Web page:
An Essay About Why Smoking Should Be Banned

An Essay About Why Smoking Should Be Banned-88
I find this, along with other aspects of the latest temperance movement, intensely depressing.I respect the new president at my university and think he does a good job in general (rare praise from a faculty member, I know), so I sent him a letter outlining some of my concerns with a complete outdoor ban on smoking.Cigarette smoking causes a number of health problems which are expensive to treat.

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Later, the statistic in the newspaper may or may not mention why she was out there in the first place.

Her bereaved parents may or may not have sufficient grounds to sue the university (but if other parents even suspect that one of their children smoke, they would do well to send them to study somewhere without a draconian outdoor ban).

Smoking is an expensive habit and it should be banned.

Although smokers claim that it helps them to relax and release stress, the negative aspects of the habit outweigh the positive.

To avoid or comply with the new rules, she’ll end up on the far periphery of the campus, in one of the dark places of the university, or on a street off campus.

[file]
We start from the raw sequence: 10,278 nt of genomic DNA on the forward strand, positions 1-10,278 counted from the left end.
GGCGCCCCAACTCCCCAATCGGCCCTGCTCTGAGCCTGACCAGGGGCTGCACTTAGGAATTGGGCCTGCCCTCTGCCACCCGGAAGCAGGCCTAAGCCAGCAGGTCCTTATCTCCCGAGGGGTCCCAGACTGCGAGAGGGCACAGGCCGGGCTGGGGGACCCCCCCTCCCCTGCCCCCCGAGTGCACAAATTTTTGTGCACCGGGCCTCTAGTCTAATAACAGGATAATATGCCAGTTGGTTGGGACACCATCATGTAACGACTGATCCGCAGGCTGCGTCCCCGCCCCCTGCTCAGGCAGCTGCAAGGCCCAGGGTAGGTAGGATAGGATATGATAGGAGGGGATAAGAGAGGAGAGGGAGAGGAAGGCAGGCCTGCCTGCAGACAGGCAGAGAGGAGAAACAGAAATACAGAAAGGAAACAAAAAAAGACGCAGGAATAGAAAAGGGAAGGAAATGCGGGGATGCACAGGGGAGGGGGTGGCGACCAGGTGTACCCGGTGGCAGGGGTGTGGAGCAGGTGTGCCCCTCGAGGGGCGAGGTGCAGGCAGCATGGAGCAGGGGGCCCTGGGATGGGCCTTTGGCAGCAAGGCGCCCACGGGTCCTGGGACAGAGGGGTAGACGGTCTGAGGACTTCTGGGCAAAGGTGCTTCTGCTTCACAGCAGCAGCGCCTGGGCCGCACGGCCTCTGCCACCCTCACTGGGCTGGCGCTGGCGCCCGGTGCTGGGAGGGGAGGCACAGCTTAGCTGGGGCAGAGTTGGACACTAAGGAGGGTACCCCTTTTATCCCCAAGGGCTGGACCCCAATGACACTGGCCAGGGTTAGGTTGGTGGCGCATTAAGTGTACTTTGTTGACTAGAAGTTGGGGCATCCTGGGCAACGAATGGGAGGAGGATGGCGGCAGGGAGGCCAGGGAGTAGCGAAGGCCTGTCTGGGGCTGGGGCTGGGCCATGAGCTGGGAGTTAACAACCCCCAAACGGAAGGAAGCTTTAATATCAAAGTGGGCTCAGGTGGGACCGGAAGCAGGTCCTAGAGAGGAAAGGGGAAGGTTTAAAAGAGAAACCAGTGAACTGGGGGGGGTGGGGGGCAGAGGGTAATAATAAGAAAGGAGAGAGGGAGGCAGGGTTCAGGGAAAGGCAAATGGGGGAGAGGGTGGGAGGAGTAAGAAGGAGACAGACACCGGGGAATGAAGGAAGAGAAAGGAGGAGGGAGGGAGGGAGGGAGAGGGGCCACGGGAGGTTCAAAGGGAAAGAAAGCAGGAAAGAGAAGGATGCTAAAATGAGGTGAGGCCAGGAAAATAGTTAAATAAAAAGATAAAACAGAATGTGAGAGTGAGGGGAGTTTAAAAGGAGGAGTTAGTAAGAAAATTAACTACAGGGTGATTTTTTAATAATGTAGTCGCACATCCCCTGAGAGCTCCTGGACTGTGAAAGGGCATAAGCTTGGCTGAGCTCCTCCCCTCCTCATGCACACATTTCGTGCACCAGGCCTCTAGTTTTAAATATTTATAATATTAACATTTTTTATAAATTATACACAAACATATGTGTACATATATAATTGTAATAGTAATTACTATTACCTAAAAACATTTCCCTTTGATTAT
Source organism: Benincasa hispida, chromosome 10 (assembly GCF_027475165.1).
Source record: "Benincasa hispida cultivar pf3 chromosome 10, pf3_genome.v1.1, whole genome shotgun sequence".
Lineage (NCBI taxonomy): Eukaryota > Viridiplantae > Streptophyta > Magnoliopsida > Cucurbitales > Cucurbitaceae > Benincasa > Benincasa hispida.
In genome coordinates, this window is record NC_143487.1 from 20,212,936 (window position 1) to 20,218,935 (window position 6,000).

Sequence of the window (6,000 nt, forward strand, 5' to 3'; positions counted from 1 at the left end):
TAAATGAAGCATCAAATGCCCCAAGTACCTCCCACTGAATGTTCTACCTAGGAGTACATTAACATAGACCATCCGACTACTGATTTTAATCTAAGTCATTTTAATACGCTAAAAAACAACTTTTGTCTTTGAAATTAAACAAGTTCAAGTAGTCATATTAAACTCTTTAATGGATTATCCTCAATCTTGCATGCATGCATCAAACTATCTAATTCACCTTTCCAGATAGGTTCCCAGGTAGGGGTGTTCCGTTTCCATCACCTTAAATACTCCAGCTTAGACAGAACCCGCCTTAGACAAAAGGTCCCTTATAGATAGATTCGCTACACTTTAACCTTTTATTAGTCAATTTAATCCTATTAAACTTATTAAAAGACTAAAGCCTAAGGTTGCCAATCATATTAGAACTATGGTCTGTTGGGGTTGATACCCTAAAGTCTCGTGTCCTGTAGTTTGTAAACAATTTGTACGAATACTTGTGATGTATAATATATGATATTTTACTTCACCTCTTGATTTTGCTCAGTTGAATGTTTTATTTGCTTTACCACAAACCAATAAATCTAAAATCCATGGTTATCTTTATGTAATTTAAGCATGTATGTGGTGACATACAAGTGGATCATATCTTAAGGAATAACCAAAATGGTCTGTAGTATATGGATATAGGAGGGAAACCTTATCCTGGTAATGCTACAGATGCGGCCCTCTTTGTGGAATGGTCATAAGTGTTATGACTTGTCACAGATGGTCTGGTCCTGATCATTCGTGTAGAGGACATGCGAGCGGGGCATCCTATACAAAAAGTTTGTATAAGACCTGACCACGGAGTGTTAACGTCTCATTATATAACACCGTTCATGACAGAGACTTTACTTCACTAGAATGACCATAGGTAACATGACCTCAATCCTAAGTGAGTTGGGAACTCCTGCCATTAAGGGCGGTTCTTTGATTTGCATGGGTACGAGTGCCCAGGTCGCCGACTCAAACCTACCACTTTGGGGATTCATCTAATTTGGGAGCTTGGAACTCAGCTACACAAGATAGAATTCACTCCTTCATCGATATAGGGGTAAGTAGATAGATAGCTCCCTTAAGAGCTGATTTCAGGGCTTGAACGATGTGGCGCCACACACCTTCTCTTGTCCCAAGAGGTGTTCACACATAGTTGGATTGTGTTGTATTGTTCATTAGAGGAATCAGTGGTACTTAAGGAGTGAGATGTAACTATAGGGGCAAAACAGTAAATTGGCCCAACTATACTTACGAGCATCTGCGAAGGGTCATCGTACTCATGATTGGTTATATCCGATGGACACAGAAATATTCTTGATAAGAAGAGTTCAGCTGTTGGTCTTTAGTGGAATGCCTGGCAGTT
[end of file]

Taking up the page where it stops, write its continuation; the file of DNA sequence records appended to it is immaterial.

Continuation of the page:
The university’s “walk safe” escort program will have informed her that they don’t have the resources to escort her, especially for an activity that university administrators want to stigmatize further.

Additionally, students who smoke will likely spend less time on campus and avail themselves less frequently of campus dining options – leading to a reduction in university revenues and a less vigorous student presence on campus.

All these factors remain extremely difficult to measure, and anti-smoking activists who claim to have measured no impact from smoke-free campus policies elsewhere misrepresent the situation. Judging from student comments many of us have already heard around campus, the complete outdoor smoking ban alienates many and breeds resentment toward an administration seen as having gone too far.

If just half of these 4000 students who smoke have access to a car and use it to leave campus just once more a week for lunch or a break (as a result of the ban), this equals two thousand extra car trips a week around the university.

Unlike tobacco outdoors, vehicle exhaust does pose a significant health risk to others, and the extra traffic (some 60,000 extra car trips an academic year as a conservative estimate) will increase the university’s carbon footprint accordingly.


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